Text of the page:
Dogs are all dogs, but Chihuahuas aren’t much like German Shepherds. The same is true with the physical nature of cannabis strains. They are all cannabis, but some strains are like vines, others are like bushes, and many are in between. Along with different physical profiles come different handling methods, and even feeding regimens. To get the most out of a cannabis garden, growers need to learn how to shape each strain with its own unique pruning technique. Lanky strains react better to more regular pruning early in life while stout strains need time to stretch out. Some strains branch more readily while others need encouragement. Each plant canopy yields the most when the optimal number of flowering tops is maintained. This number can only be determined with experimentation over time. The best growers have found that sweet spot with each strain and learn to train it to its ideal height and density for maximum yield.
Always make sure to properly balance experimentation with reliability. Perhaps the most common trait of a less experienced grower is allowing too many variables in the system, thereby not knowing which product or method is causing what result. Any time a variable can be removed from the equation, steady ongoing improvement becomes more possible. This means measuring and documenting as much data as possible, including photos that reflect the garden’s physical changes that are associated with different handling techniques. The data must be reviewed, analyzed, compared with images, and lab tests in order to achieve optimal results.
Cultivate Whole-System Awareness
With investors now taking their seats at the table and the wholesale value of cannabis flowers trending downward, good growers should make sure they use the most effective tools and methods to obtain great results. That means using quality testing meters, atomizers for effectively applying sprays, high-efficiency full-spectrum lighting, and reliable environmental control systems. All of these pieces must be assembled into a system that is ergonomic, efficient, safe, and sensible for site workers. Good workflow depends on the right tools and the right environment coming together, and workers always perform better when systems are sensible, simplified, and well explained.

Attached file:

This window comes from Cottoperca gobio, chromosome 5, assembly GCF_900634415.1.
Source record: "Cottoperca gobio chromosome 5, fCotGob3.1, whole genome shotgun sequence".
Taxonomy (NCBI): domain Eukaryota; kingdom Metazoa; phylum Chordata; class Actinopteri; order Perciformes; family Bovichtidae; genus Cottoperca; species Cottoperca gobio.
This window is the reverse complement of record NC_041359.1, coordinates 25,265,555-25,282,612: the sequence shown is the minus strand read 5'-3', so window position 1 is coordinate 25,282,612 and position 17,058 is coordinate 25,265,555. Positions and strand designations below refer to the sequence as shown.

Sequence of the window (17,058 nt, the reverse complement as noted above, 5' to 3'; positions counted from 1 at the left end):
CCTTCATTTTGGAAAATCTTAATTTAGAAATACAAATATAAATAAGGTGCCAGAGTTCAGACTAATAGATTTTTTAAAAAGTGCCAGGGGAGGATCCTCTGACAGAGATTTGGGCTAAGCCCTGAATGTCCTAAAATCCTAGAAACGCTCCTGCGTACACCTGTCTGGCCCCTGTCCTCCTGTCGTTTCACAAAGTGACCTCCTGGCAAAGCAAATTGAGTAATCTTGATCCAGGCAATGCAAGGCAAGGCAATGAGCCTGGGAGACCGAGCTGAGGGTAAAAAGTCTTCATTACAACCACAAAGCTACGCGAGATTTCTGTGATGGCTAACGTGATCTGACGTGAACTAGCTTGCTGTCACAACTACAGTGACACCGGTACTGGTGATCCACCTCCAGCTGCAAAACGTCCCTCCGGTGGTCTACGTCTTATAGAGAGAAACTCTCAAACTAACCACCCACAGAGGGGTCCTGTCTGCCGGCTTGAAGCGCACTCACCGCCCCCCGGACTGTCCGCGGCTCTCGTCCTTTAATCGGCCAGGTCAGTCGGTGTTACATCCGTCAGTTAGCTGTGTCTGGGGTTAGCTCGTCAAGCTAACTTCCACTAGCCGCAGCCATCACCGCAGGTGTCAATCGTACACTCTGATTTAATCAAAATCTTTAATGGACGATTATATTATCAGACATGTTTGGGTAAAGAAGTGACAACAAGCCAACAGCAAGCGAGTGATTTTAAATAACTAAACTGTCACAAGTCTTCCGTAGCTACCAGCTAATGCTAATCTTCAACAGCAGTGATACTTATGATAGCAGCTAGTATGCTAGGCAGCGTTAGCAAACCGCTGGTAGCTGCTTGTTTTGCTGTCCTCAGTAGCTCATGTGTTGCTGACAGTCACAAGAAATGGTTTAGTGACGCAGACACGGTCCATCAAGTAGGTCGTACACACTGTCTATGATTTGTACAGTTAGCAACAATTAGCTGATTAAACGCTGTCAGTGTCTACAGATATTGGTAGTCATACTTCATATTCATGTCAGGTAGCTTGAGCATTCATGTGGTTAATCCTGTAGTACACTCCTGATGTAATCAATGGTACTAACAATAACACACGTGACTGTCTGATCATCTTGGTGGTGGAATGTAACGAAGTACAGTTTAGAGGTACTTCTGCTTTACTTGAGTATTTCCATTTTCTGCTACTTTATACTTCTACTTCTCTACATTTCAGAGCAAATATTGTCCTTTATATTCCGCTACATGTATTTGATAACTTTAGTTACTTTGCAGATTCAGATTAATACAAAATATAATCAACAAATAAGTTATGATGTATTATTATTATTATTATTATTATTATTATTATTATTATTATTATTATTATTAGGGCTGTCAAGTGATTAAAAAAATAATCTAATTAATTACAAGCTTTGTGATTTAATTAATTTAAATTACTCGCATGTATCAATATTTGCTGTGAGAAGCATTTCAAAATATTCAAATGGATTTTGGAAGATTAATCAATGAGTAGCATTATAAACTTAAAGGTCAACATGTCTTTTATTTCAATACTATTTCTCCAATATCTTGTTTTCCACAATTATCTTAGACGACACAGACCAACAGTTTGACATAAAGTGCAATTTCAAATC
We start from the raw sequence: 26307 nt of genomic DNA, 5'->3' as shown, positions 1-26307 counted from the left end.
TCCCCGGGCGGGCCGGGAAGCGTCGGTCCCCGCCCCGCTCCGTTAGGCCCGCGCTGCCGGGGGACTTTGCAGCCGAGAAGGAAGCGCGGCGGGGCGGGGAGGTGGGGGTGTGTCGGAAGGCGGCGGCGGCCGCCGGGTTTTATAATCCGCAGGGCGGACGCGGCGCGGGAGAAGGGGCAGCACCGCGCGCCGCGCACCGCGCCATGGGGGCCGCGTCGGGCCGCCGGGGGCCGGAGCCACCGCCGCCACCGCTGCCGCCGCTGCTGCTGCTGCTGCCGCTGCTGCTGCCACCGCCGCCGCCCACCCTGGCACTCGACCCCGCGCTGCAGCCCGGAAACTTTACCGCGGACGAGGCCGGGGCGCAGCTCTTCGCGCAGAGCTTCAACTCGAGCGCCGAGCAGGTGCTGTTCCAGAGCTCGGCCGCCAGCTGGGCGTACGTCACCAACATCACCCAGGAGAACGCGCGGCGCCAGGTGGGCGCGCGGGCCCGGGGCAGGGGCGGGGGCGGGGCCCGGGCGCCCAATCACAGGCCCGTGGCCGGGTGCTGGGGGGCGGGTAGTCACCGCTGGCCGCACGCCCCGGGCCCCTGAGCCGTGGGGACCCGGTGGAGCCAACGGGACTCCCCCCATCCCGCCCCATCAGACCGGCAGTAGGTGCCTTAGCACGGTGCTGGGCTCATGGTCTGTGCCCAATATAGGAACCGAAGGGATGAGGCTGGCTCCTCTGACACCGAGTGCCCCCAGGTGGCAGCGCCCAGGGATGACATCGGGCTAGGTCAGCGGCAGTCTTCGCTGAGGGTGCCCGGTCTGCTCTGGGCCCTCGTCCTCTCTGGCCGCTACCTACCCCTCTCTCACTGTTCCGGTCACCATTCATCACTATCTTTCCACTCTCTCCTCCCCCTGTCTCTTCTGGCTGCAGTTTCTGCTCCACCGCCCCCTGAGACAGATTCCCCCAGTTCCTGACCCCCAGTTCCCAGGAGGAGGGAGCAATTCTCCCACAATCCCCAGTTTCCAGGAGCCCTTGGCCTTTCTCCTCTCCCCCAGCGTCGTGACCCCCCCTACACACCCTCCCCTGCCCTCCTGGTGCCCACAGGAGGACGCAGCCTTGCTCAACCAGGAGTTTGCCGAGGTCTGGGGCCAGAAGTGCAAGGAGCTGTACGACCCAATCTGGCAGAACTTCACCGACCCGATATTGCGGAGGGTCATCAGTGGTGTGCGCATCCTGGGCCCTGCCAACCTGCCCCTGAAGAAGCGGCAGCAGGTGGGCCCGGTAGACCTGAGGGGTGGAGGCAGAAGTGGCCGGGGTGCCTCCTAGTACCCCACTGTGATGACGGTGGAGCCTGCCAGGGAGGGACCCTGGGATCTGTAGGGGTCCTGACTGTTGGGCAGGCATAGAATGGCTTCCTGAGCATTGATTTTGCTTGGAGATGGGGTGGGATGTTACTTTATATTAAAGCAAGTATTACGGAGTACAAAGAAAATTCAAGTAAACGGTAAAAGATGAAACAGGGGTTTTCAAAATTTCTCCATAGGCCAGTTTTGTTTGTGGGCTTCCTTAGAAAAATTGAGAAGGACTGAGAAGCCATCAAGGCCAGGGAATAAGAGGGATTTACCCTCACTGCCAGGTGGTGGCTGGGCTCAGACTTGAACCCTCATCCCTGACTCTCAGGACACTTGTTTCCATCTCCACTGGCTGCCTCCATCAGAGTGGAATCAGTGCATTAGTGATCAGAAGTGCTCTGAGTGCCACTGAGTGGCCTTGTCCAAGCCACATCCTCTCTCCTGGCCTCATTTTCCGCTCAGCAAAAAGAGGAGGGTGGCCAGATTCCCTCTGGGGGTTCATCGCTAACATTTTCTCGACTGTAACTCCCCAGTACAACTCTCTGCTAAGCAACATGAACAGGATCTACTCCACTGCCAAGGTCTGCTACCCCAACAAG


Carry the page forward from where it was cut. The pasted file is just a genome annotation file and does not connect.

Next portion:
Engender Employee Satisfaction
Create incentives for site workers to care about results and reward them for improving their outcomes. Legal cultivation facilities receive hundreds of resumes from people excited to legitimately participate in the industry, and this phenomenon has driven down the pay rate simply due to the law of supply and demand. What many facility managers don’t realize is that low-wage replaceable workers rarely go the extra mile to make sure that problems are immediately addressed and details attended to. Flowering plants won’t wait to get help. The flowering process continues to unfold with its own countdown clock, and even one single day of light, nutrient, or pH imbalance will stop plants from reaching their potential. Workers who care about outcomes will stay late to solve a problem as soon as it’s identified, thereby minimizing the potential loss in value to the crop.
Cultivators in the legal cannabis industry must embrace complexity as a way of life. Cannabis plants are living beings that are sensitive and reactive to their conditions, just as humans are. But unlike humans, cannabis lives out its whole lifespan in a few short months, rapidly changing every day. Truly professional growers are those who combine a sharp eye with quick reactivity, the right materials, good tracking methods, scientific data, and years of experience.
Jennifer is a monthly columnist for Marijuana Venture and SF Evergreen Magazines and owns/operates the product review website and blog WeedGear.com. She writes on beginner and advanced cannabis cultivation topics, entrepreneurship, trends & technologies, and DIY cannabis crafts. Here are some recent articles.